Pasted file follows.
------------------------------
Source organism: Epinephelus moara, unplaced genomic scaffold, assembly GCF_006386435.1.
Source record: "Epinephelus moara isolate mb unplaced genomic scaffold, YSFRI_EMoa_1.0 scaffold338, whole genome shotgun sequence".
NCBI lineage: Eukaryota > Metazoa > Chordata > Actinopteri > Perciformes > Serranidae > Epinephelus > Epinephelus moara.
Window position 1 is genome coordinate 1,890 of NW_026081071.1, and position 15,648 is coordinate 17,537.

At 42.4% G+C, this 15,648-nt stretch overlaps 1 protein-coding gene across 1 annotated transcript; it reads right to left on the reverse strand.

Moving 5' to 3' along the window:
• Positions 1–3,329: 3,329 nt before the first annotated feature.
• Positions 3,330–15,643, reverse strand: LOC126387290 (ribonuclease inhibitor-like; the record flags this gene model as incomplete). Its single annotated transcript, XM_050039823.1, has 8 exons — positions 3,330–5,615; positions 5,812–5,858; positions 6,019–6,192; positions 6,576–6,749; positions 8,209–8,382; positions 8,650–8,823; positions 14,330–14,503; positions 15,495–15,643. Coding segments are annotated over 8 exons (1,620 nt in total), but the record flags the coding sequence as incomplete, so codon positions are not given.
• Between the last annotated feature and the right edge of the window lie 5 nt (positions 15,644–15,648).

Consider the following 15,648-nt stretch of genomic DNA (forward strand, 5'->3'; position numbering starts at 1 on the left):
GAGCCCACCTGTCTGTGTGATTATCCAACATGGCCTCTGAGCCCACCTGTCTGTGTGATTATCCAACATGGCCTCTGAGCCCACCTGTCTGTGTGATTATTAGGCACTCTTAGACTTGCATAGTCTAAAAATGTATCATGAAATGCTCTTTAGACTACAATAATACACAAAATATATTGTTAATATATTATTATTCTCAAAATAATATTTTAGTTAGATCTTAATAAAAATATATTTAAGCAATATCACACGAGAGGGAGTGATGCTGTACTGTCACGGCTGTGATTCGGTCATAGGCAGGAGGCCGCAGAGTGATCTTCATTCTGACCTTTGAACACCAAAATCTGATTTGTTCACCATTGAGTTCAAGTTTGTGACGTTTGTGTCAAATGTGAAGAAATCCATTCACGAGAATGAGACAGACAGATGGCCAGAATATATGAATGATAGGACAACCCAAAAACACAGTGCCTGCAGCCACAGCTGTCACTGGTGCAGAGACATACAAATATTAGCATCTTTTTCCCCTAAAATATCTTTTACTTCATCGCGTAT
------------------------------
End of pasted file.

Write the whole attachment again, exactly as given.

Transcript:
Source organism: Epinephelus moara, unplaced genomic scaffold, assembly GCF_006386435.1.
Source record: "Epinephelus moara isolate mb unplaced genomic scaffold, YSFRI_EMoa_1.0 scaffold338, whole genome shotgun sequence".
NCBI lineage: Eukaryota > Metazoa > Chordata > Actinopteri > Perciformes > Serranidae > Epinephelus > Epinephelus moara.
Window position 1 is genome coordinate 1,890 of NW_026081071.1, and position 15,648 is coordinate 17,537.

At 42.4% G+C, this 15,648-nt stretch overlaps 1 protein-coding gene across 1 annotated transcript; it reads right to left on the reverse strand.

Moving 5' to 3' along the window:
• Positions 1–3,329: 3,329 nt before the first annotated feature.
• Positions 3,330–15,643, reverse strand: LOC126387290 (ribonuclease inhibitor-like; the record flags this gene model as incomplete). Its single annotated transcript, XM_050039823.1, has 8 exons — positions 3,330–5,615; positions 5,812–5,858; positions 6,019–6,192; positions 6,576–6,749; positions 8,209–8,382; positions 8,650–8,823; positions 14,330–14,503; positions 15,495–15,643. Coding segments are annotated over 8 exons (1,620 nt in total), but the record flags the coding sequence as incomplete, so codon positions are not given.
• Between the last annotated feature and the right edge of the window lie 5 nt (positions 15,644–15,648).

Consider the following 15,648-nt stretch of genomic DNA (forward strand, 5'->3'; position numbering starts at 1 on the left):
GAGCCCACCTGTCTGTGTGATTATCCAACATGGCCTCTGAGCCCACCTGTCTGTGTGATTATCCAACATGGCCTCTGAGCCCACCTGTCTGTGTGATTATTAGGCACTCTTAGACTTGCATAGTCTAAAAATGTATCATGAAATGCTCTTTAGACTACAATAATACACAAAATATATTGTTAATATATTATTATTCTCAAAATAATATTTTAGTTAGATCTTAATAAAAATATATTTAAGCAATATCACACGAGAGGGAGTGATGCTGTACTGTCACGGCTGTGATTCGGTCATAGGCAGGAGGCCGCAGAGTGATCTTCATTCTGACCTTTGAACACCAAAATCTGATTTGTTCACCATTGAGTTCAAGTTTGTGACGTTTGTGTCAAATGTGAAGAAATCCATTCACGAGAATGAGACAGACAGATGGCCAGAATATATGAATGATAGGACAACCCAAAAACACAGTGCCTGCAGCCACAGCTGTCACTGGTGCAGAGACATACAAATATTAGCATCTTTTTCCCCTAAAATATCTTTTACTTCATCGCGTAT